I love conferences. I say this as a woman without a declared career or, at this moment, any kind of professional association membership, so I’m not addressing any specific type of conference. I love the idea of conferences. I like all types — writing conferences, academic conferences, business conferences, political conventions (which are, let’s face it, pretty much like big conferences, annual meetings, etc.), I’d probably even enjoy the Star Trek conventions if I went. What I like about conferences is the same thing I like about political rallies (and at some point, I need to mention and write down the experience of seeing Howard Dean live in Lawrence a week ago Friday): Everyone there feels so strongly about the thing they’re there for.
Today I went to the final plenary session of the New Literacies conference on campus. I’ll admit it, I went because I was required to attend one session, and I slept through the 9 a.m. speech that I was looking forward to seeing. ANyway, this was a panel discussion with the three key note speakers from the whole conference. And they debated things that I honestly know very little about — the academic treatment and merit of American drama and how it’s seen outside the U.S., the American identity in drama and the effects of what they call “transnationalism” but what I would call “multiculturalism” on it — but they did it with such meaning, and such focus, and such history. It was like theater just to watch the audience members reacting and responding to the questions raised by the panelists. I left wanting to go home and read journal articles on the history and future of American theater and drama.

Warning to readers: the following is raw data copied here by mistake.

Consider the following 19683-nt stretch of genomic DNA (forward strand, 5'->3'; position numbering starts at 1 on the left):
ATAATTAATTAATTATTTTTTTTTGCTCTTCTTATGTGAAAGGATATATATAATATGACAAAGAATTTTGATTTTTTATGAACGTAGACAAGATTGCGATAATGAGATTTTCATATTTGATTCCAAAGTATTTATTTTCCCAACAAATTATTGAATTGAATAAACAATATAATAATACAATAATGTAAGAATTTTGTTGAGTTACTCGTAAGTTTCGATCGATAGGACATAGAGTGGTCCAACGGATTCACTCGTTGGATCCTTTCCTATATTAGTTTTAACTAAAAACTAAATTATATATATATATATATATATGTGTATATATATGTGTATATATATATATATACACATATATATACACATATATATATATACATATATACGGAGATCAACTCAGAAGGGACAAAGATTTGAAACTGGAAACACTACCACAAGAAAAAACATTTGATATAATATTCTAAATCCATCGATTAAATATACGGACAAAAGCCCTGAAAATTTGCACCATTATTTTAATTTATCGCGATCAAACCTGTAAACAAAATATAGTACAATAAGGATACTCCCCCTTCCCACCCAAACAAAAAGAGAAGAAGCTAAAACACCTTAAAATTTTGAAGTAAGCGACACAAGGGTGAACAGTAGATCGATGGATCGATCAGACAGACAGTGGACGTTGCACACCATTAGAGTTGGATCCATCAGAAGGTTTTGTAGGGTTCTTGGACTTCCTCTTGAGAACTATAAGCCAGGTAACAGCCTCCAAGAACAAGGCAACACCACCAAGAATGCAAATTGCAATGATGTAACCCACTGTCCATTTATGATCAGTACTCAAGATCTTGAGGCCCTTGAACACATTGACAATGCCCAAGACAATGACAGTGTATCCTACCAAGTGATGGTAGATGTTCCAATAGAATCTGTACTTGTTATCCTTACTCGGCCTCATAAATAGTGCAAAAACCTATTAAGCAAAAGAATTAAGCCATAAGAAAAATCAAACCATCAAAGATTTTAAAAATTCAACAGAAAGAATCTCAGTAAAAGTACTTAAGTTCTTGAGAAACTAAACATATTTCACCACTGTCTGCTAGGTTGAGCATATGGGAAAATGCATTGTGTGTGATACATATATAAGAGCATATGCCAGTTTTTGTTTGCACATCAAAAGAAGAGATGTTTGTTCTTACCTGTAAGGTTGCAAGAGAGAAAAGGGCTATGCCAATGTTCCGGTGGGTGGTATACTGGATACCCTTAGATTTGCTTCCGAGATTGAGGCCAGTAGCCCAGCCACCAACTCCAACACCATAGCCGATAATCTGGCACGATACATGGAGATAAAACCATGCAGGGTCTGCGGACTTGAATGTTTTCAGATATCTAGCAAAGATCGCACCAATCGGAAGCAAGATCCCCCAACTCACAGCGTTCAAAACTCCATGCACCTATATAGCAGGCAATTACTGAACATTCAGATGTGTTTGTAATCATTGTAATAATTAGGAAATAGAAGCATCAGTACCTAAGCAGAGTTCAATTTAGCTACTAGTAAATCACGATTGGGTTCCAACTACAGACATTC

This has, really, been my experience at every conference I’ve ever attended. Journalism, poltics, now English, the topic doesn’t matter. I go into a room and see so many people who all speak the same language, who all have the same studies in their histories and have all of these fascinating in-jokes and communal annoyances and sorrows, and I want to join them. I’d guess that I could attend a higher mathematics conference, or a conference on the growing of grapes, and I’d leave the room wanting to know more about it all, wanting to be a part of the future of studying vine structures in rural California or whatever. It’s not so much the topic that interests me — it’s the way everyone feels so deeply about it. I am, in the end, attracted (platonically, romantically, etc.) not to people who feel things deeply but when they’re in the middle of discussing something they feel deeply.
There are other connections I could make. This is why I always liked going to big protests in D.C. — the people there were so unified in their goal, if not always in their reasons. Political rallies have the same appeal. Even LJ has a certain degree of this feeling to it. And on and on and on.